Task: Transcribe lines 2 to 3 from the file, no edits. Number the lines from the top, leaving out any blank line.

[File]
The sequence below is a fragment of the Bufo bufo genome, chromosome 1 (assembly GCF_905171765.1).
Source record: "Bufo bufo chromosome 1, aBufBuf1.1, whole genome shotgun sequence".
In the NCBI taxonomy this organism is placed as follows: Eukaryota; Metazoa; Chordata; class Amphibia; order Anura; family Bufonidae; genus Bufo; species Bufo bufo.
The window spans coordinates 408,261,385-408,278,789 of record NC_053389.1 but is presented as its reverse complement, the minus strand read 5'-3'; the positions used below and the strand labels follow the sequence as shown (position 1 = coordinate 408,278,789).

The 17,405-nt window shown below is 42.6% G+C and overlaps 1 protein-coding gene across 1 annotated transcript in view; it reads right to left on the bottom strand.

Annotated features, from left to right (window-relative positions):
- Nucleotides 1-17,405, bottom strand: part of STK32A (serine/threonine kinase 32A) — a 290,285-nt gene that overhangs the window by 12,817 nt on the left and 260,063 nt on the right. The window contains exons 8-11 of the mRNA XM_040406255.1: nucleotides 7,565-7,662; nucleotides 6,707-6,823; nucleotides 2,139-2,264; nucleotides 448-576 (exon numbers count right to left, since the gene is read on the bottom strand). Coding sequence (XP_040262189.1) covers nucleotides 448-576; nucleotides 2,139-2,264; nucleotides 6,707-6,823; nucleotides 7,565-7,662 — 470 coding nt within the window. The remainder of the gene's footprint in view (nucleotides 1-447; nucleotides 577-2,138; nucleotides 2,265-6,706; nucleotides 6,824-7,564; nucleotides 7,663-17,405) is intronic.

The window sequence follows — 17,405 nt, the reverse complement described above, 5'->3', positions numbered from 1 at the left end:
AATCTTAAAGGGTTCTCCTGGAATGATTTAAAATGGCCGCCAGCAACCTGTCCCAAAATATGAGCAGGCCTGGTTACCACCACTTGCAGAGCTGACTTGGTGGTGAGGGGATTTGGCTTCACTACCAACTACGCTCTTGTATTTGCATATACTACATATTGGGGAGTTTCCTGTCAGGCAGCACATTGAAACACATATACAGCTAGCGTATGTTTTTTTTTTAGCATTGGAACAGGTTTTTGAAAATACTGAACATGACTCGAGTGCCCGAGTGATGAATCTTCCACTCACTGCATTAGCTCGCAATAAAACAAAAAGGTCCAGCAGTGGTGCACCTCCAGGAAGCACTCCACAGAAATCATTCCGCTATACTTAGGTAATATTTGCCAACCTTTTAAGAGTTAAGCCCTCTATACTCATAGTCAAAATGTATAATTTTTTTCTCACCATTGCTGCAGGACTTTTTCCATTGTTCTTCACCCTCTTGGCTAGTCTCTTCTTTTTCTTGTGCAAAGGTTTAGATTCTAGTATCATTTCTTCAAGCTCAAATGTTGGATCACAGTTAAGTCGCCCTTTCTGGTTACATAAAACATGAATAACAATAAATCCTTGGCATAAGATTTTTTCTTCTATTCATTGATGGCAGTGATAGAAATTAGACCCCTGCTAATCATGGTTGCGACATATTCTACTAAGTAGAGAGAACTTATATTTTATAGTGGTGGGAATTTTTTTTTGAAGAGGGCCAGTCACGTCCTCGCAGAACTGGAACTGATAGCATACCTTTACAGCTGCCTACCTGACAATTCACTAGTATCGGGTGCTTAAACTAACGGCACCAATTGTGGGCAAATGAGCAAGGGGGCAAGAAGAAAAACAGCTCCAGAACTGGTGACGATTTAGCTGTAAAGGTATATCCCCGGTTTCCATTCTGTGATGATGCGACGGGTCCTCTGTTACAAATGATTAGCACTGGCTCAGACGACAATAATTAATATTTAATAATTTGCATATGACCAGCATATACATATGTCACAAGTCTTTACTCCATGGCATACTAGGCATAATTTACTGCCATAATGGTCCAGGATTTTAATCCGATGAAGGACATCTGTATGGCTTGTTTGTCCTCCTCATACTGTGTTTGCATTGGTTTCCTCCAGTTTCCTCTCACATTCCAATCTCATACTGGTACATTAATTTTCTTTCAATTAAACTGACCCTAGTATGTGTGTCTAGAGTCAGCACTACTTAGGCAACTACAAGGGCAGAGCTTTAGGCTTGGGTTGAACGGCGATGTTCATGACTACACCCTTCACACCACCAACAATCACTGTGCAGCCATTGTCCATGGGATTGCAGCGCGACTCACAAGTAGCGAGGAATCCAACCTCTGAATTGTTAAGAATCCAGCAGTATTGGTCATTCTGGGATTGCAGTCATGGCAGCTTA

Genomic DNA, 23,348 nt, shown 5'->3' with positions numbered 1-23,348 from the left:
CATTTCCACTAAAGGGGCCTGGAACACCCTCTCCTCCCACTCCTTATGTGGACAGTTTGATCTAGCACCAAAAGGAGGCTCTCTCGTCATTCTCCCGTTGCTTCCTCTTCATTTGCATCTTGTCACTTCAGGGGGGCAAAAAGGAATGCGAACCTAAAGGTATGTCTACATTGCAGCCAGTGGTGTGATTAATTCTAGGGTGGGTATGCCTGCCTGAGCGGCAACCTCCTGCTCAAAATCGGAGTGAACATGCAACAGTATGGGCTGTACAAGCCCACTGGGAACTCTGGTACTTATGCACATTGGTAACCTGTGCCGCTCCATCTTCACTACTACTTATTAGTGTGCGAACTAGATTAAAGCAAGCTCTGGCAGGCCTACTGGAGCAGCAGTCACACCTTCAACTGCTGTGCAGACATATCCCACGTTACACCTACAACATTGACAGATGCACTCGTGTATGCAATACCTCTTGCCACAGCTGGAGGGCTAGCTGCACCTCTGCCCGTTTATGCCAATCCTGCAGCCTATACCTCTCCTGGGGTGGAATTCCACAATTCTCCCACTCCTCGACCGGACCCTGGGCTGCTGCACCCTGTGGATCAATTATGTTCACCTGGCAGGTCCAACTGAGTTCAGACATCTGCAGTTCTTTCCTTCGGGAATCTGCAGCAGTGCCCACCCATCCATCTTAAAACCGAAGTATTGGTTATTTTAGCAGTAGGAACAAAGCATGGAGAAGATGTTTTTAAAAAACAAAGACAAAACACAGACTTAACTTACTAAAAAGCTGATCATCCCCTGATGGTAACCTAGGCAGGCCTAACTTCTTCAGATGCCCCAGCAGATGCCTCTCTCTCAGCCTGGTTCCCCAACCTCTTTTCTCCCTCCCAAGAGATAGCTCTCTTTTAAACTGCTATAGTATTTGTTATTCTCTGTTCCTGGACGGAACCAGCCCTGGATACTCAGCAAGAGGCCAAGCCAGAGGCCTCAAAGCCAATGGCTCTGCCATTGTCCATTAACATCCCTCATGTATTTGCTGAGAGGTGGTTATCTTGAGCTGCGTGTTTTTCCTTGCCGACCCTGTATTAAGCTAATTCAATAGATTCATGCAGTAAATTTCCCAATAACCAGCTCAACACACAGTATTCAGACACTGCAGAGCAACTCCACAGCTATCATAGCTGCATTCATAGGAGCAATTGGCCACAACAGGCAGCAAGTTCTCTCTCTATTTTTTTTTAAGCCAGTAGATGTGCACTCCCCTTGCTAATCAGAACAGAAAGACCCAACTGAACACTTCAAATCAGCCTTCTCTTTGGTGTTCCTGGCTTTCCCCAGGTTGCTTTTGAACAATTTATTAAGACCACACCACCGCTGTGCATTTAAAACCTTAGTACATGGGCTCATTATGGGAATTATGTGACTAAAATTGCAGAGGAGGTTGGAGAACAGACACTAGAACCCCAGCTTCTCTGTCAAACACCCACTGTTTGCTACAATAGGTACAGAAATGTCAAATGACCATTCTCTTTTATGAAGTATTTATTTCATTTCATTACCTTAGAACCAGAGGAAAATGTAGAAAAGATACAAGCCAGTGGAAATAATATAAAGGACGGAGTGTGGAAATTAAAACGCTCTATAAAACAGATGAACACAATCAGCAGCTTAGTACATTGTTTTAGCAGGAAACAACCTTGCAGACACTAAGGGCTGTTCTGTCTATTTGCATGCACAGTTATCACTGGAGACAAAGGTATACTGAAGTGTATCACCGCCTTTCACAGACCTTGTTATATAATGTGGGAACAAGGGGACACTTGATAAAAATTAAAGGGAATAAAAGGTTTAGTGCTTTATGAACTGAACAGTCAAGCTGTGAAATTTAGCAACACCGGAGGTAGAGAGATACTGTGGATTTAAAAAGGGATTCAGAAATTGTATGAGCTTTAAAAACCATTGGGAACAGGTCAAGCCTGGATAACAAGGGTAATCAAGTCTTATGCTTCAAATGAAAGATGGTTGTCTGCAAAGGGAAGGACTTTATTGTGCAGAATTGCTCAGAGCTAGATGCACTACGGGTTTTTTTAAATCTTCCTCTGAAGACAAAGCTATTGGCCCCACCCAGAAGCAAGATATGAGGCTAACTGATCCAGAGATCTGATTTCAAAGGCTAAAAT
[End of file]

Source record: "Bufo bufo chromosome 1, aBufBuf1.1, whole genome shotgun sequence".
In the NCBI taxonomy this organism is placed as follows: Eukaryota; Metazoa; Chordata; class Amphibia; order Anura; family Bufonidae; genus Bufo; species Bufo bufo.